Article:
What I Wish I’d Known When I Was 18 (from Stephen Fry)

I’m personally not very familiar with Stephen Fry’s work. However, this video is chock-full of wisdom, both practical and deep. It’s worth watching no matter what age you are. And yes, some parts are rather heart-wrenching.

Sunday Selection 2013-06-09

Hello everyone. It’s June, we’re almost halfway through the  year and it’s a beautiful sunny day here in Ithaca, New York. The Intertubes are aflame with talk of PRISM and Occupy Gezi. Luckily there are writers and journalists far more capable than I handling those issues, so I’m going to steer clear of that for the time being. Instead, today we shall be talking about education and the how it’s changing (as all things are) in this age of ubiquitous information and communication.

Around the Web

The Anti-Dropout

Dropping out from some form of educational institution seems to becoming increasingly popular among my generation, especially in tech-savvy circles. While I do think that the current price of a formal higher education is ridiculous and taking on massive amounts of debts is rather unwise, you can pry my fancy liberal arts education from my cold dead hands (though, in the interest of full disclosure, I got engineering and science degrees, not liberal arts ones). Anyways, this article is one of the most level-headed takes on the interplay of education, technology, big corporations and technology startups that I’ve seen in a while.

“Perhaps Culture is the Now the Counterculture.” A defense of the humanities.

While I’m an engineer by education, I’ve always held the humanities to be of paramount importance, especially for citizens of a modern democracy. And while I don’t think spending upwards of $200,000 on a humanities degree is worth it, there are these things called libraries which you can use at a much lower price. This piece is the transcription of Brandeis University’s commencement address by the literary editor of the New Republic, a magazine that’s been publishing some really good writing.

Video

How to escape education’s death valley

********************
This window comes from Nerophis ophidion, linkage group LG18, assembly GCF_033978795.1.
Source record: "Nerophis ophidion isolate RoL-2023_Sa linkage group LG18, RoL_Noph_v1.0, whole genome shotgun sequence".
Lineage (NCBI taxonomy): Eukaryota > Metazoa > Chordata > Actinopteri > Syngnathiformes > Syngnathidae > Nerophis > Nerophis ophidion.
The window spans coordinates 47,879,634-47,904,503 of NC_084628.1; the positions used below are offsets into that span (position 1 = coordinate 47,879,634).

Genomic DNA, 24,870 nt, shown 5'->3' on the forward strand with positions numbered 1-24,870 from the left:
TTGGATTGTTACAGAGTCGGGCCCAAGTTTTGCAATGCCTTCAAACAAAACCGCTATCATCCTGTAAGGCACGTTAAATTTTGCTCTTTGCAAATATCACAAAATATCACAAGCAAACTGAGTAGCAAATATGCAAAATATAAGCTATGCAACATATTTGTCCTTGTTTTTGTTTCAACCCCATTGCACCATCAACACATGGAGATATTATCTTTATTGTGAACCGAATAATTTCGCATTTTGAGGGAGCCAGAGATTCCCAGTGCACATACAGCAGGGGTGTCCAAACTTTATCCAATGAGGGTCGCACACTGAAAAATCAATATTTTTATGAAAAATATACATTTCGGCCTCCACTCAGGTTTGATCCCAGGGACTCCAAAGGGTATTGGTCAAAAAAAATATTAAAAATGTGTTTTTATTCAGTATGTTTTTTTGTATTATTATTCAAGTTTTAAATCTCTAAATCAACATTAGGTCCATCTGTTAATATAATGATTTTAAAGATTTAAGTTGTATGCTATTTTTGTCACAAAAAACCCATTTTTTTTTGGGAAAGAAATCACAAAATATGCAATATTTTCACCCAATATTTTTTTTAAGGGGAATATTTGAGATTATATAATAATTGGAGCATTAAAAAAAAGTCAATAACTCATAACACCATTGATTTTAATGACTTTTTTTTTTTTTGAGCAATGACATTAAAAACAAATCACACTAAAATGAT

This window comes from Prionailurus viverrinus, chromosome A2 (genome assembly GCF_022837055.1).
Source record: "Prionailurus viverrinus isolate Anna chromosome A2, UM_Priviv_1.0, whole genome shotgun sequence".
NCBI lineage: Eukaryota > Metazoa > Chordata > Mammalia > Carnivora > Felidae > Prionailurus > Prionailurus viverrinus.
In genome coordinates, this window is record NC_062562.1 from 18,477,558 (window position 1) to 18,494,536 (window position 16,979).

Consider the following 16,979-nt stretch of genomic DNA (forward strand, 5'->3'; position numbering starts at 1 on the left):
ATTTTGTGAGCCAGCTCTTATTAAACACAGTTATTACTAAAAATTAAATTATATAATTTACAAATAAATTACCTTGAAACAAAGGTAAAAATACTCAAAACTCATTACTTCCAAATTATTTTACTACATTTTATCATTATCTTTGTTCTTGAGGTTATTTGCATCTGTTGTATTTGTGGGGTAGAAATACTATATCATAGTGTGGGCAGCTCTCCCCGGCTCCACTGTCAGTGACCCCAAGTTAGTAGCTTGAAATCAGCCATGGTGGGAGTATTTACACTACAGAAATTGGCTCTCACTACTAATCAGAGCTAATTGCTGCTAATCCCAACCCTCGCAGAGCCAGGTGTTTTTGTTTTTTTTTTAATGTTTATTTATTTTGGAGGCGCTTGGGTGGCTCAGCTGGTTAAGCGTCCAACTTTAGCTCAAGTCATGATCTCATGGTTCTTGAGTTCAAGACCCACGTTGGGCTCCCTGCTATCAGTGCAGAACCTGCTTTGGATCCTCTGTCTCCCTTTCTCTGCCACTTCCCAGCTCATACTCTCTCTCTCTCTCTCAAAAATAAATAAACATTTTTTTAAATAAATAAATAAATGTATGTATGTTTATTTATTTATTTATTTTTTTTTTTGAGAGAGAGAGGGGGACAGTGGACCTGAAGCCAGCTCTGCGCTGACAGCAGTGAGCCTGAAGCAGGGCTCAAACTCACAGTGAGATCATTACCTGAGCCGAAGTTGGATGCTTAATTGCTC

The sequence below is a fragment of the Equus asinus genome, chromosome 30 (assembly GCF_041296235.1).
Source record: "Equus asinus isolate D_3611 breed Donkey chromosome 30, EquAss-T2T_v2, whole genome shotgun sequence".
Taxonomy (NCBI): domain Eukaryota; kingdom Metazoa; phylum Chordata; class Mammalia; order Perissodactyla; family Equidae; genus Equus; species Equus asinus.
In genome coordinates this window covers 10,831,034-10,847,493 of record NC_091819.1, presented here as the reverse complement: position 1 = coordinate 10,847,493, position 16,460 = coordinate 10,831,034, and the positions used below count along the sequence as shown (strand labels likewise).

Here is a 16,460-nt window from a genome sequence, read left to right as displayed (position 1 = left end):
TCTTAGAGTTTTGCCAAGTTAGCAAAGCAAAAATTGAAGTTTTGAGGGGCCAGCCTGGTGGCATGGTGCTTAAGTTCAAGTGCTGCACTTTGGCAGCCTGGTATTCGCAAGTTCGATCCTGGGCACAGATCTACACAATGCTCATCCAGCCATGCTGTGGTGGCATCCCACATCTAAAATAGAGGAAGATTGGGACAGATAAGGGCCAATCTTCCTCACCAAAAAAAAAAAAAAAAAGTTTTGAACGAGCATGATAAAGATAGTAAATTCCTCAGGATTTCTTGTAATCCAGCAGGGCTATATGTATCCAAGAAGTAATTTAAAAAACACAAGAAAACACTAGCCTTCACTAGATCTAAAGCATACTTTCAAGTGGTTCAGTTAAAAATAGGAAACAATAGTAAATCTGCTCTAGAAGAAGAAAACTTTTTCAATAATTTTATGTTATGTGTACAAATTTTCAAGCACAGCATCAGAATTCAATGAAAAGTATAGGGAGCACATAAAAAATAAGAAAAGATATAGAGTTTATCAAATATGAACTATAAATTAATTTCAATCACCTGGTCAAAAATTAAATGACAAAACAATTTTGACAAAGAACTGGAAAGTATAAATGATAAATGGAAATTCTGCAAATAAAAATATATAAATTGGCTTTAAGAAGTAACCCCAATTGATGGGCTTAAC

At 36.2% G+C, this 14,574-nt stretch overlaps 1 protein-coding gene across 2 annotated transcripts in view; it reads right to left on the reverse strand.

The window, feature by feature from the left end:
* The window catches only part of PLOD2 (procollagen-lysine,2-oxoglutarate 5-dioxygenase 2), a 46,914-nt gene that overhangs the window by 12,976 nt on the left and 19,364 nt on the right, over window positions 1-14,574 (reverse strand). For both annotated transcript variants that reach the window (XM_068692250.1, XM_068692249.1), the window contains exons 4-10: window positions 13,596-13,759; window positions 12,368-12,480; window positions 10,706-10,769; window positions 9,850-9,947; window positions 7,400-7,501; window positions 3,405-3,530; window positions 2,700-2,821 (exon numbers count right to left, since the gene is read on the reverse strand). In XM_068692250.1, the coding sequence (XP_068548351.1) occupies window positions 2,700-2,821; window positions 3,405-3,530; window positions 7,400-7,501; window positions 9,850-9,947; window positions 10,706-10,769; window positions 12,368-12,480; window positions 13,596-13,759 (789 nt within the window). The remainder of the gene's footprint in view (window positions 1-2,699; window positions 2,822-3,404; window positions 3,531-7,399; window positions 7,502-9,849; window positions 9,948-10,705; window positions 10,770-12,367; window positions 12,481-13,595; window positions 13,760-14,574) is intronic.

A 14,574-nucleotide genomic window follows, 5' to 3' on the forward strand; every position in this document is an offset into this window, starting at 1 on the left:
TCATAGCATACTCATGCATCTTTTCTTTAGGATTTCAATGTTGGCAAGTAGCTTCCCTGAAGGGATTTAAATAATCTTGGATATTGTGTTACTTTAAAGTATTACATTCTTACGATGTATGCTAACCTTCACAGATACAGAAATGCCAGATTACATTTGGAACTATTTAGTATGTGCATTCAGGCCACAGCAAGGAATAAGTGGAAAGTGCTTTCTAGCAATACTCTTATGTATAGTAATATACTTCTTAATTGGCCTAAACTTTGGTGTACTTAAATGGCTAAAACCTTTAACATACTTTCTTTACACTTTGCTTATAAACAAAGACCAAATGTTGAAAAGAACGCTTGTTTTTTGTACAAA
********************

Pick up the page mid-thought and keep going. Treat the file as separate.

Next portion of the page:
While I’m skeptical of TED’s ability to create lasting social change, I have a lot of admiration for Sir Ken Robinson. His original talk was one of the first TED talks that I saw. In this talk he talks about 3 elements necessary for the development of the human mind and how current educational systems fail at promoting them.

Sunday Selection 2013-05-24

It’s graduate week here at Cornell and over the last few week the Internetz have started to fill up various forms of commencement speeches (and excerpts thereof). It’s also been just over two years since I graduated from college. In keeping with that here are some Selections with the general theme of “Just What The Hell Should I Do With My Life?”. I’ll keep short, though it’s probably not sweet.

Around the Web

Dear Jr Creative, Earn Your Place, You’ll Be Better For It 

I have to admit that I’m only a recent convert to the school of hard work. And while I do think that hard work alone does not necessarily get you to a successful life and career, I also firmly believe that hard work definitely increases your chances.

Daniel Dennett’s seven tools for thinking

As we increasingly live in an information economy and replace manual human labor with machines, thinking will be what we’re paid for. If being good at our jobs means being better thinkers, then we could do worse than to learn from an expert cognitive scientist and philosopher.

Video

Why 30 is not the new 20

The TED blurb about this video says it best: “Contrary to popular belief, your 20s are not a throwaway decade. In this provocative talk, Jay says that just because marriage, work and kids are happening later in life, doesn’t mean you can’t start planning now.”